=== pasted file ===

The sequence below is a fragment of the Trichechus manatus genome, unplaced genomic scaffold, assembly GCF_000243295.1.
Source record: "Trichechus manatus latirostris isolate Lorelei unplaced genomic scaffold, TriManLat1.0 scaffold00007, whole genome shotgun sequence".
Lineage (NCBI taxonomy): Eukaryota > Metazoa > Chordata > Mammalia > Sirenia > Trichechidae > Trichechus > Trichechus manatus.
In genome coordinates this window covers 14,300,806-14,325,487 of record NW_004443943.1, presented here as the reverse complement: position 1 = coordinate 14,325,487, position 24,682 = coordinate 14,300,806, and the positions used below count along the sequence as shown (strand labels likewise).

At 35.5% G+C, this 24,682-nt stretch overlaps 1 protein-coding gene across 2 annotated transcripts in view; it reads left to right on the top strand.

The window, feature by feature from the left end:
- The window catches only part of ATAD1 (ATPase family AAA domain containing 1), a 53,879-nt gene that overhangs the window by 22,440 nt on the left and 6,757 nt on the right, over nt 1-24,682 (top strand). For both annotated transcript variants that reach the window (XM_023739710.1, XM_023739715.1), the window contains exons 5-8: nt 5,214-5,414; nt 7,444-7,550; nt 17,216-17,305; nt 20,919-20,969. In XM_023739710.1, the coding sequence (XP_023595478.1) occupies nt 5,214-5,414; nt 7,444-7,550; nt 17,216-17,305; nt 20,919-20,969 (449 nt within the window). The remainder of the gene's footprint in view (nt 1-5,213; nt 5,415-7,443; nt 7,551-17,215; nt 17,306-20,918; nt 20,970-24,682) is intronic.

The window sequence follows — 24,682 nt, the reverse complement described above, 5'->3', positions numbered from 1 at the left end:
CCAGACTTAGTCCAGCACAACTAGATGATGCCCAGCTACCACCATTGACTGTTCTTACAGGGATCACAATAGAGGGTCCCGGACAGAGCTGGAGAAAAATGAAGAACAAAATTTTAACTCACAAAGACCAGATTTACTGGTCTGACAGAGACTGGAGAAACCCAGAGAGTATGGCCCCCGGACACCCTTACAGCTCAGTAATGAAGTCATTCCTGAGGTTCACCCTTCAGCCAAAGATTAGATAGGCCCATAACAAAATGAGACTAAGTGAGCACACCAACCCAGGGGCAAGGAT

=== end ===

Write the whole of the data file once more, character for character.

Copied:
The sequence below is a fragment of the Trichechus manatus genome, unplaced genomic scaffold, assembly GCF_000243295.1.
Source record: "Trichechus manatus latirostris isolate Lorelei unplaced genomic scaffold, TriManLat1.0 scaffold00007, whole genome shotgun sequence".
Lineage (NCBI taxonomy): Eukaryota > Metazoa > Chordata > Mammalia > Sirenia > Trichechidae > Trichechus > Trichechus manatus.
In genome coordinates this window covers 14,300,806-14,325,487 of record NW_004443943.1, presented here as the reverse complement: position 1 = coordinate 14,325,487, position 24,682 = coordinate 14,300,806, and the positions used below count along the sequence as shown (strand labels likewise).

At 35.5% G+C, this 24,682-nt stretch overlaps 1 protein-coding gene across 2 annotated transcripts in view; it reads left to right on the top strand.

The window, feature by feature from the left end:
- The window catches only part of ATAD1 (ATPase family AAA domain containing 1), a 53,879-nt gene that overhangs the window by 22,440 nt on the left and 6,757 nt on the right, over nt 1-24,682 (top strand). For both annotated transcript variants that reach the window (XM_023739710.1, XM_023739715.1), the window contains exons 5-8: nt 5,214-5,414; nt 7,444-7,550; nt 17,216-17,305; nt 20,919-20,969. In XM_023739710.1, the coding sequence (XP_023595478.1) occupies nt 5,214-5,414; nt 7,444-7,550; nt 17,216-17,305; nt 20,919-20,969 (449 nt within the window). The remainder of the gene's footprint in view (nt 1-5,213; nt 5,415-7,443; nt 7,551-17,215; nt 17,306-20,918; nt 20,970-24,682) is intronic.

The window sequence follows — 24,682 nt, the reverse complement described above, 5'->3', positions numbered from 1 at the left end:
CCAGACTTAGTCCAGCACAACTAGATGATGCCCAGCTACCACCATTGACTGTTCTTACAGGGATCACAATAGAGGGTCCCGGACAGAGCTGGAGAAAAATGAAGAACAAAATTTTAACTCACAAAGACCAGATTTACTGGTCTGACAGAGACTGGAGAAACCCAGAGAGTATGGCCCCCGGACACCCTTACAGCTCAGTAATGAAGTCATTCCTGAGGTTCACCCTTCAGCCAAAGATTAGATAGGCCCATAACAAAATGAGACTAAGTGAGCACACCAACCCAGGGGCAAGGAT